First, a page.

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Current Issue
September, 2019
Volume 45, Number 3
  
10 July 2017
Greg Kandra




Shilpa Joy provides physical therapy to youth at the Home of Peace. (photo: Don Duncan)

The current edition of ONE features an inspiring glimpse into the lives of young Indian men and women who experienced the profound positive impact of Catholic institutions. One of them is Shilpa Joy:

Shilpa Joy’s job as a therapist requires her to deal with many people every day, something she would never have imagined when she arrived at the sisters’ doorstep, a child escaping a violent home plagued by alcoholism.

“At the children’s home, I learned to adapt, live and work with many different kinds of personalities. I came to understand other people and see how the many other children are. Living with these different types of people helped me to get out of my childhood introversion,” she says.

Recently, Ms. Joy started a new job at the Home of Peace — a center dedicated to children with disabilities, run by the Daughters of Our Lady of Mercy — a stone’s throw away from her home with the Sisters of the Sacred Heart. Indeed, the sisters have welcomed her to live with them once more, temporarily, as she searches for an apartment.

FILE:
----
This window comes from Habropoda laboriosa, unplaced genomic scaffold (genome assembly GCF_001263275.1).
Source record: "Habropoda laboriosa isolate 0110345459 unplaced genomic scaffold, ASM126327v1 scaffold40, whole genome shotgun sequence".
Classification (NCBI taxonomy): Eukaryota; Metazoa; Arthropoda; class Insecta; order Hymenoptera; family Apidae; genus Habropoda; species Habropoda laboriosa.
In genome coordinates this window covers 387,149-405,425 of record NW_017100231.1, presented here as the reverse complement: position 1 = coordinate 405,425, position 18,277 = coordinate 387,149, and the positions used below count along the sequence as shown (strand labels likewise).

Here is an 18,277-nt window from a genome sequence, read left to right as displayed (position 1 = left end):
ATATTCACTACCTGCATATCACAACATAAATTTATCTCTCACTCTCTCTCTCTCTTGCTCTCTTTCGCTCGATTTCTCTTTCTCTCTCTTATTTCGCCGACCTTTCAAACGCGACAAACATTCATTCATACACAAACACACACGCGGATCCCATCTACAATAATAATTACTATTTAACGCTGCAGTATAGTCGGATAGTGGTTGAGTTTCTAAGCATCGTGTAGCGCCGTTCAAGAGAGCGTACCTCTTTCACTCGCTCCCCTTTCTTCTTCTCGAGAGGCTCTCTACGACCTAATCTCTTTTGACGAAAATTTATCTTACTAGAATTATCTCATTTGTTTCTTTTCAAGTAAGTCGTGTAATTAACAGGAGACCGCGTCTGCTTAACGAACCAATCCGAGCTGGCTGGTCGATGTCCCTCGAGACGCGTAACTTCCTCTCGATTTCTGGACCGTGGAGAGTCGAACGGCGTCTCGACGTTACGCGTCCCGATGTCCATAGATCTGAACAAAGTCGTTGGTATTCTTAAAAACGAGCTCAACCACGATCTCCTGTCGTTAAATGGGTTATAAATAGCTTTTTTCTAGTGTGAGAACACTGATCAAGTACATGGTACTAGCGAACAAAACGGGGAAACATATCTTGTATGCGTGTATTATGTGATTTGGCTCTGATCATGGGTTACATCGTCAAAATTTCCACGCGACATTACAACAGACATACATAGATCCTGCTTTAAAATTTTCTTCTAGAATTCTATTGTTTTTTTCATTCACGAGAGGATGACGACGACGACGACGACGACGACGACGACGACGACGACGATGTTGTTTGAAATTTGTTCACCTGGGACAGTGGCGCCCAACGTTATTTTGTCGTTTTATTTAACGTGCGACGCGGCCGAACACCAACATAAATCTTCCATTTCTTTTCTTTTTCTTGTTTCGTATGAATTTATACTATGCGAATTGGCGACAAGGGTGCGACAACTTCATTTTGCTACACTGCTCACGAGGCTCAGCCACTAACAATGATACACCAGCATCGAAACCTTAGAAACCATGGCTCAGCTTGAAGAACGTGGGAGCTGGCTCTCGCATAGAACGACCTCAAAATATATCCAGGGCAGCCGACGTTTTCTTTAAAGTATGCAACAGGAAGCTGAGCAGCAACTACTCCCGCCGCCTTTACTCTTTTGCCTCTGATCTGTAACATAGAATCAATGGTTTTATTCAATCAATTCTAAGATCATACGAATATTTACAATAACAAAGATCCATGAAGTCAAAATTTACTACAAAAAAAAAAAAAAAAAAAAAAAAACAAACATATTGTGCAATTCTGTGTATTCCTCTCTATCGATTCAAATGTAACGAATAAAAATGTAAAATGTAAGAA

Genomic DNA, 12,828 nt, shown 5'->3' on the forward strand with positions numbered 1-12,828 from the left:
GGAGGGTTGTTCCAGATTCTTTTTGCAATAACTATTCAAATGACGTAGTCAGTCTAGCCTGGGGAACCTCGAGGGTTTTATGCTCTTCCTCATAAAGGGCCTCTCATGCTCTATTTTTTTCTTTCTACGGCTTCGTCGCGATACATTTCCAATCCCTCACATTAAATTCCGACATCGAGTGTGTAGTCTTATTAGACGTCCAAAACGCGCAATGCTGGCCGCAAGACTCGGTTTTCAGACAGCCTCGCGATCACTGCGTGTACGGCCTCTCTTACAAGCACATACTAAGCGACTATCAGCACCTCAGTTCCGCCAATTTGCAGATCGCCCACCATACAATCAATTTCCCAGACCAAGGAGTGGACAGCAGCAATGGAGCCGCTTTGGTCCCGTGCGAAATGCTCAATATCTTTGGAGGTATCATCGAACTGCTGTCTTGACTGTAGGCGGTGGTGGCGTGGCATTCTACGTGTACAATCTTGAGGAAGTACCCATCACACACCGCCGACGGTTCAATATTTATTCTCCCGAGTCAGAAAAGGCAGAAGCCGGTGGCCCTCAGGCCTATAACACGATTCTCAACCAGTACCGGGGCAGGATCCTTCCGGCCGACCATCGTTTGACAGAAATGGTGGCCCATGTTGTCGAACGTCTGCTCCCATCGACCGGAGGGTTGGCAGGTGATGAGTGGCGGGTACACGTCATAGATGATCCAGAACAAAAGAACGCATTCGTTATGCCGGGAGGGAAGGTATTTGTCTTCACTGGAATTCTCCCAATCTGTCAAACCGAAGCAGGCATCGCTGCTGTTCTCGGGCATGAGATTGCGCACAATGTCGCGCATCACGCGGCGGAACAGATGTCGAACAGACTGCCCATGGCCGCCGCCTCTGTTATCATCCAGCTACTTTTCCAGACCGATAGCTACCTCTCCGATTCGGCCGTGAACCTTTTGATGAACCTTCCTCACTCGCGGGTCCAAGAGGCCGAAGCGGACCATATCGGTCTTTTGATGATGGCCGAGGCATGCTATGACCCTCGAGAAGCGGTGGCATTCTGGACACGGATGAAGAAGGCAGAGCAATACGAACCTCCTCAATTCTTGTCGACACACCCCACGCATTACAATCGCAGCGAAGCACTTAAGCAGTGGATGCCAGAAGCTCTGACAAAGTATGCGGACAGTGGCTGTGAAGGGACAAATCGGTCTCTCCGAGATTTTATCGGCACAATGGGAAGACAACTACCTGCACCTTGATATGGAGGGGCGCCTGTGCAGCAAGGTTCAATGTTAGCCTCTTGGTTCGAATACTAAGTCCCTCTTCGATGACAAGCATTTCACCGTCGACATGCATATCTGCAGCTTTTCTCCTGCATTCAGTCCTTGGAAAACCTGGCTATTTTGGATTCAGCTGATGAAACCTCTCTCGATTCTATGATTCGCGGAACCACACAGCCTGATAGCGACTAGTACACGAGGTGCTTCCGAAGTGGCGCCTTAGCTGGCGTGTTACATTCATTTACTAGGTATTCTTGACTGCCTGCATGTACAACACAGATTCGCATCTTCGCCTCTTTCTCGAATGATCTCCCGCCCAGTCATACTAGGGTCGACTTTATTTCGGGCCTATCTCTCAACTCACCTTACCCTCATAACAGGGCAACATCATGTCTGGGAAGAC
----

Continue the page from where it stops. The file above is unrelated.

At work in the Home of Peace, Ms. Joy makes use of all her professional skills, providing physical and speech therapy. She also has to adapt constantly to the very specific and sometimes acute needs of the children at the home.

In the home’s physical therapy room, a sort of gym adapted to special needs, one boy works on his balance by sitting on a large ball. Another boy, who wears a prosthetic lower leg, practices walking on the treadmill. At a nearby table, Ms. Joy performs stretches and exercises with another boy who suffers from cerebral palsy.

“Now, I can cope with all kinds of personalities or with difficult people or situations. I have learned, at the children’s home, how to cope with such things.”

After work, she goes back to her accommodations with the sisters. There, she serves as a sort of role model and counselor to the children in the home. She helps the girls with their homework and she urges them to strive for great things.

“I try to share my own experience with them,” the young woman says. “It is a way of trying to motivate them to go further, to study further and to have a happy, fulfilled life.”

Read more about The Secret of Their Success in the June 2017 edition of ONE.